Back in May, when a torrent of emotions flowed as we said goodbye to our seniors, I returned to my office after attending a graduation ceremony to find a small, unassuming envelop that contained a letter and check slid under my door. Upon opening and reading the letter, I realized that the contents were greater than a simple, hand-written letter and a check, but rather a tangible reminder of God’s presence and grace.
The letter was from one of our graduating seniors and sought to thank me and my wife, Sarah’s, role at helping to develop and nurture the community of faith at UKirk. The student went on to say that they felt that UKirk would continue to flourish in the years to come and they wanted to be part of that movement and offer their support.
Obviously, I was touched by these kinds words and was eager to share them with my wife, but before that I needed to hand off the folded check to Jaclyn to deposit. Being quite honest, I didn’t have a great deal of expectation when I unfolded the check to see the amount but the number made me stop and sit down.
$2,017.00. You’re reading that right. $2,017.00. A dollar amount equal to the year this student graduated.
That can’t be right, I thought. Why would a student, a student who was about to go into this fearful and uncertain world give such a large gift, a gift that could help them as they built their life? Was this real? I sat there on my sofa in my office for probably half an hour looking at that check in disbelief. Why would they do this?
I reread the letter, over and over again and my eyes continued to rest on the words, “I know that UKirk will continue to flourish over the years to come. Please let me know if there is anything I can do to help!” This student saw value in the ministry of UKirk as one who received care in our ministry and wanted to be about securing that for others with a disproportionately large gift. It struck me that this letter and check represented the convergence of discipleship and faith that is our hope for all the people that we seek serve.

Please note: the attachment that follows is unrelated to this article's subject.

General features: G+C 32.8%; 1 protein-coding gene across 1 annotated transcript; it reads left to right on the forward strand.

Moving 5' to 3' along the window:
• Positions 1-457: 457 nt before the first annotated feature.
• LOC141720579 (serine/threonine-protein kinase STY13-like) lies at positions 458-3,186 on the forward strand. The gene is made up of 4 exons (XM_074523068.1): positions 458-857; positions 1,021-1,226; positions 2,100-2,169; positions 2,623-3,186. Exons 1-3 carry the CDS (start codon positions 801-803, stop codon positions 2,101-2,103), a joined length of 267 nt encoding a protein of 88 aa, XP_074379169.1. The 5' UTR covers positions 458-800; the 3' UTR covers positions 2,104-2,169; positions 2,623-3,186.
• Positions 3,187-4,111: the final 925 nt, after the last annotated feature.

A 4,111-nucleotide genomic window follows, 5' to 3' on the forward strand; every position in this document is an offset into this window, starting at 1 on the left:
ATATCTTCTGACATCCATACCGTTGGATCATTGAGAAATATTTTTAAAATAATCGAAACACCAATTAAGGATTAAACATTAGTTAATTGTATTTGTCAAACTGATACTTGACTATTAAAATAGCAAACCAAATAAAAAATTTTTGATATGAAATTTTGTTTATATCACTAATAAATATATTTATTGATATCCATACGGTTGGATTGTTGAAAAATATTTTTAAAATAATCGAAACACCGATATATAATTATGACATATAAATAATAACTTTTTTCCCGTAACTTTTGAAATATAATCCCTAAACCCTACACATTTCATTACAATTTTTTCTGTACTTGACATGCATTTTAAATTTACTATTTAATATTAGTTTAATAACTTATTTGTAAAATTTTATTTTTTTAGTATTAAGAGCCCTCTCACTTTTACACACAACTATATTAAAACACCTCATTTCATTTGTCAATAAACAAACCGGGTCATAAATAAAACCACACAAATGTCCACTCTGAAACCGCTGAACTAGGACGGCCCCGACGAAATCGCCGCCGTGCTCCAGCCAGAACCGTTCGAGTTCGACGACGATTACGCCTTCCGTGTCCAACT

At UKirk, we seek to be baptism promise keepers, helping to make God’s love known and real to people (as their own congregations have) through word and deed, love and prayer, until they are the ones who make promises to care for others. The foundation of the Christian Church is the beautiful cycle of discipleship of receiving and giving so that others can know God’s love more fully. For us at UKirk, for a student to “get it” and seek to be about the care and faith formation of others is one of the highest goals we could ever hope to achieve with God’s help.
So, the board and I feel that this story of discipleship needs to be told and celebrated. We are so grateful for our opportunity to touch the lives of students and be baptism promise keepers for countless churches that we may never see. At UKirk, we continue to prayerfully discern how to most faithfully live out our role as baptism promise keepers on the campus of the University of Tennessee, Knoxville and the letter and gift from this student helped us to be reminded that we are achieving that high goal.
The crux of the letter and gift was partnership rooted in a shared belief that we, at UKirk, are on the right track, connecting people to Jesus Christ and deepening their faith. We wanted to extend the invitation to those who support us to help us match this student’s immense gift the week before we receive new students to our space and seek to join their faith journey.
In addition to your financial support needed to match the amount of $2,017, we are asking that you tell this story, the story of a student who was formed and then sought to help form others. This, friends, is discipleship at work and the story serves as a reminder to me that a multitude of young people that we serve will be carrying on the Church’s legacy of keeping baptism promises to countless people in the decades ahead.
My wife, Sarah, and I are personally contributing to this matching gift campaign and we invite you to do the same.
Rev. Andy P. Morgan
UKirk at UT, Knoxville